According to the website Gun Violence Archive there has been a shooting incident or spree in which at least four people have died almost every single month since January 2014, the furthest back their site’s statistics go. And where last month’s mass shooting involved one family member killing five others before taking his own life during police negotiations, this past weekend’s incident in Kalamazoo, MI, involved someone apparently shooting people at random. That’s even worse. As tragic as the family shooting was, if you weren’t related to them (or living next door), odds are you were never in any danger. But the Uber driver who killed
six and injured two another in between passenger pickups should scare the crap right out of you, because there was no rhyme or reason to how his victims were chosen. The only comforting thing is that he was caught so quickly, unlike the DC Beltway Sniper who terrorized people in the capital area for three weeks in October 2002 (during the time that President George W. Bush supposedly “kept us safe,” as certain delusional people like to keep repeating.) You only heard about this latest mass shooting because: A) it was the latest incident of a mass shooting out of far too many in this country, and B) more than one person died, unlike the other multiple shootings incidents that happened the same day.
We’re not even talking here about people shot and killed by our own police forces, which The Guardian is kind enough to keep track of for us here. We’re just talking about every day civilian Americans going nuts and shooting people. It’s become so common place now to hear of multiple people shot and killed that unless we personally know one of the victims, it doesn’t even bother us anymore. We almost never hear about the thousands who were single victims of their gun-toting killers. And unless they were famous celebrities battling the evil demons of depression, we hear even less of the nearly twice as many people who took their own lives by gun. (Would it surprise you to know that a suicide by gun happens about once every thirty minutes?) Regardless of the ultimate reasons for their use, each of these gun deaths had one undeniable fact in common: each involved the use of a gun. Now there are those who are ready to debunk just about any statistic you can name for whether or not things are safer due to the incredible proliferation of easily acquired guns in this country, but you cannot argue that each and every one of these deaths would have happened by some other method, and in the same incident, and the resulting number of deaths would have been unchanged. That is easily false. Certainly at least some, whether a majority or not is irrelevant but certainly a non-trivial percentage, of those gun deaths happened just because a gun was available to use. Many gun supporters argue that guns are not dangerous. This is pure bullshit. Besides the few dozen or so people killed by toddlers and pets around guns, there’s the point that guns are dangerous for many of the same reasons nuclear weapons are dangerous. Yes, both could “accidentally” go off and kill someone (or several thousand someones) nearby. But there’s a reason we don’t want other potentially hostile countries to have nuclear weapons: because they may have, or could soon have, a means of firing them at us from the safety of their own country elsewhere on the planet. Despite what then-National Security Adviser Condoleeza Rice said in testimony, we did not learn on September 11, 2001, that our oceans no longer protected us. We learned that the day we learned the USSR (a country on which she was supposed to be an expert, but who did not foresee its collapse) possessed intercontinental ballistic missiles, with the nuclear warheads to put on top of them. They were able to kill or harm us from across the planet, just like someone with a gun can kill or harm you from across the room or street, and not have to put themselves in close proximity to you, where you might be able to take their weapon away from them. THAT is why guns are dangerous. I might be physically bigger and stronger than you, but if you can kill me before I can get close enough to punch that smarmy look-who’s-the-big-buy-now grin off your Shkreli-like face I’m not likely to survive an attack on you in self-defense. Without the gun, and possibly even with another hand weapon, you wouldn’t be as dangerous to me. It’s the gun that increases the danger.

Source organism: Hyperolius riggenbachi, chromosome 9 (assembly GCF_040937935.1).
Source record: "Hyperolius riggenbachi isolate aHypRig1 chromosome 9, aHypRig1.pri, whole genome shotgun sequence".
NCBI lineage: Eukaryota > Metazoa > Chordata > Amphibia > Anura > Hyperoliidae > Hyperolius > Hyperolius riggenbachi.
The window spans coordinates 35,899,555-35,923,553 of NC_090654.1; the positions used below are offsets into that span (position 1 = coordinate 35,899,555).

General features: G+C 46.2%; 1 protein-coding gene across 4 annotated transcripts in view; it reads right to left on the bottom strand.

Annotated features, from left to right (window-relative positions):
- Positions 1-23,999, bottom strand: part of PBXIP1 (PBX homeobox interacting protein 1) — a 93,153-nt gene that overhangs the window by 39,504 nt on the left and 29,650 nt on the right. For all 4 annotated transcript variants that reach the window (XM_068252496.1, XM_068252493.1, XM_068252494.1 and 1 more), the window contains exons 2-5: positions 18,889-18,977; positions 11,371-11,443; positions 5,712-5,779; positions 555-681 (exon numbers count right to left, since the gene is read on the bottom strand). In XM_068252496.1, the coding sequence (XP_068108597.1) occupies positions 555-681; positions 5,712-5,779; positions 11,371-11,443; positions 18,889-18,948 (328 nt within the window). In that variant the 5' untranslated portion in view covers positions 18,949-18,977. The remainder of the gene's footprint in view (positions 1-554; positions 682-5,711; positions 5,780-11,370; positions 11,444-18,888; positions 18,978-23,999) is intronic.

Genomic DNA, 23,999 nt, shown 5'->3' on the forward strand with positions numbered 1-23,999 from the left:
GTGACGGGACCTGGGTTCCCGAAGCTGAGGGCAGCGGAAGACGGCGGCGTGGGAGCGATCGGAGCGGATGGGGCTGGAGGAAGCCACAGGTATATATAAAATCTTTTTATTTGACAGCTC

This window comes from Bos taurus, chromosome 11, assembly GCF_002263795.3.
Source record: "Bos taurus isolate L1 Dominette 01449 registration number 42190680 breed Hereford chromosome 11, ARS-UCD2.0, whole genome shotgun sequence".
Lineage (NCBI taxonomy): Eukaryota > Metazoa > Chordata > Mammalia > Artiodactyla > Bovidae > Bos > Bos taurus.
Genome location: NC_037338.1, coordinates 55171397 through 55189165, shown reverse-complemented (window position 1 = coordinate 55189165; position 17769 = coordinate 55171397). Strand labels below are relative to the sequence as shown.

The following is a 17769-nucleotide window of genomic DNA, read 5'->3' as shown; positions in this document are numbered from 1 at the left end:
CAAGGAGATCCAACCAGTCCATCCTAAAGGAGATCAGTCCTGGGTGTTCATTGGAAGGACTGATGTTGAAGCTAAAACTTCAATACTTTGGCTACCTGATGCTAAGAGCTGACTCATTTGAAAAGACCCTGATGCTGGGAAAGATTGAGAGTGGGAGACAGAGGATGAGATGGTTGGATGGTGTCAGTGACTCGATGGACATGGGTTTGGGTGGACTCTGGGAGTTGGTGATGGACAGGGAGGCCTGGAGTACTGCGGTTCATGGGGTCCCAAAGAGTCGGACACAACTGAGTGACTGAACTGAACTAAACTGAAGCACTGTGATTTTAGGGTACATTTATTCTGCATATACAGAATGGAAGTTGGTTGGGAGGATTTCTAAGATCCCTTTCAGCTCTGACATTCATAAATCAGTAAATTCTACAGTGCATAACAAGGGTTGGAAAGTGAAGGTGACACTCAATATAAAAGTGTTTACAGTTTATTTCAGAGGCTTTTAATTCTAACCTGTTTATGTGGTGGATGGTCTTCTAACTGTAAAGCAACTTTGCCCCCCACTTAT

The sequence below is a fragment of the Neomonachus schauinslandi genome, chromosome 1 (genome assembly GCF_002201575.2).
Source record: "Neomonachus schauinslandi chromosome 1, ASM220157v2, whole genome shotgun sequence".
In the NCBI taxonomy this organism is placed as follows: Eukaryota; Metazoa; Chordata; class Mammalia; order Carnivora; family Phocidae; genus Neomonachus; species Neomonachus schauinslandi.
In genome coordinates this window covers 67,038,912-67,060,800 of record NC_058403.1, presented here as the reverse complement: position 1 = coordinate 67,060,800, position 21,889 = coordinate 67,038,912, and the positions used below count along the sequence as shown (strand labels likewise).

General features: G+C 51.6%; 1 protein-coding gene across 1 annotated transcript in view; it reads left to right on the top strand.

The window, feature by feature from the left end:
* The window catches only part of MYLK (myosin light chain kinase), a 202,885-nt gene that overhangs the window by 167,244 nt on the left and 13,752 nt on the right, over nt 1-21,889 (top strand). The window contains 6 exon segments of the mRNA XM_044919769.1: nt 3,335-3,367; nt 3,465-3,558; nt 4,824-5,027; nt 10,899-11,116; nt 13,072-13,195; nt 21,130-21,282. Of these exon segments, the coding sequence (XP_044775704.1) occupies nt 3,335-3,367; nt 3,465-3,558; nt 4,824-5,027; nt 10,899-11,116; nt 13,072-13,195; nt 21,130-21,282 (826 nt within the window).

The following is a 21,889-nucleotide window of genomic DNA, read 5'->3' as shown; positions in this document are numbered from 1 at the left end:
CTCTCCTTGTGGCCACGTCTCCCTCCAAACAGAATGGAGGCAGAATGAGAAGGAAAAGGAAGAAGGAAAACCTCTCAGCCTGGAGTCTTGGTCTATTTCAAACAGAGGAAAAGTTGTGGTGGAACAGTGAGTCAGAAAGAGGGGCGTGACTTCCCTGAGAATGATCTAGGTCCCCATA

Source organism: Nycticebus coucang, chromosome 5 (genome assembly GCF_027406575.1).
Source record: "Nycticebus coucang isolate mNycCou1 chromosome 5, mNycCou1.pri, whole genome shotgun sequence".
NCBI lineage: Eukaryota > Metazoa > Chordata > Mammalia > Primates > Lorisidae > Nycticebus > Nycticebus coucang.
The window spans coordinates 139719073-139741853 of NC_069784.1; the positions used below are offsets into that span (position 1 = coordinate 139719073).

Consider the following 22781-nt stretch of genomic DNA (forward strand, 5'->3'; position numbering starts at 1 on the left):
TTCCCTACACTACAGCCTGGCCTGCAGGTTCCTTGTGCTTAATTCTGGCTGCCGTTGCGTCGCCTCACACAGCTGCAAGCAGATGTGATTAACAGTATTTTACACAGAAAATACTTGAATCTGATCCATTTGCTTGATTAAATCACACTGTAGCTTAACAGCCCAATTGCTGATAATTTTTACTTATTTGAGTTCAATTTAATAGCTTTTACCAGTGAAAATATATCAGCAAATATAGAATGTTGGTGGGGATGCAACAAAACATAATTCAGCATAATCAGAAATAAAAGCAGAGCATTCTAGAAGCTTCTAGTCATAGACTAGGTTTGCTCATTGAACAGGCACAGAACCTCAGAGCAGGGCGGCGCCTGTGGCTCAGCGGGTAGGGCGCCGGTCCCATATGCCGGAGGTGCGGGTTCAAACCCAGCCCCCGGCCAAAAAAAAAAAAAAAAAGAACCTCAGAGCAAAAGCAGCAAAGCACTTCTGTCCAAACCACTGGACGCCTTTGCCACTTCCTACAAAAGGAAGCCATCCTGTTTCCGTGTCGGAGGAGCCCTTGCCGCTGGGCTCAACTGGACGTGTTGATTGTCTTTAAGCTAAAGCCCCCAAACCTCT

Again, how can anyone argue guns are not dangerous? If guns aren’t dangerous, why do we make sure almost every soldier sent off to a war zone is equipped with a gun of some variety? Of what use are they in a confrontation with the enemy? Why don’t we give our soldiers headed to the Middle East buttons that say, “Ask me about my Saluki”? Why do the people we face in conflict often use guns if they’re not dangerous? Besides killing people, of what use are hand guns? You don’t hunt with them. You could use hand guns for target practice at a shooting range, but that would beg the question, “Why are you doing that?” You could properly answer with something about self-defense against bad guys with guns. So I ask if you would be shooting to kill them? If not, then why do you need a gun? And if so, then you’ve proven my point about what use they are. So if we agree they have no other purpose but to kill, then why are they not dangerous? Yes, people use things other than guns to kill one another and, yes, more people use bats and hammers to bludgeon people to death than use rifles, but rifles aren’t hand guns, and most of the other things people used to kill had been made for some other intended non-homicidal purpose. Not so with guns. Guns are made to kill. That’s their appeal to you people who own them. That’s the reason you keep them. Are you going to threaten an intruder with something non-lethal, or would you prefer to make the intruder think his life was in danger? Oh, wait, there’s that word again. Danger. Because of a gun. Which is supposedly not dangerous. Sorry, but the argument that guns are not dangerous just doesn’t stand up to close scrutiny and critical thinking. If guns weren’t dangerous, you gun owners wouldn’t feel safer carrying one around with you, would you? But if you carry one on your person somewhere, even concealed, now you’ll feel that YOU are a danger to bad guys who might try to pull something off in front of you. Which means your gun is dangerous after all.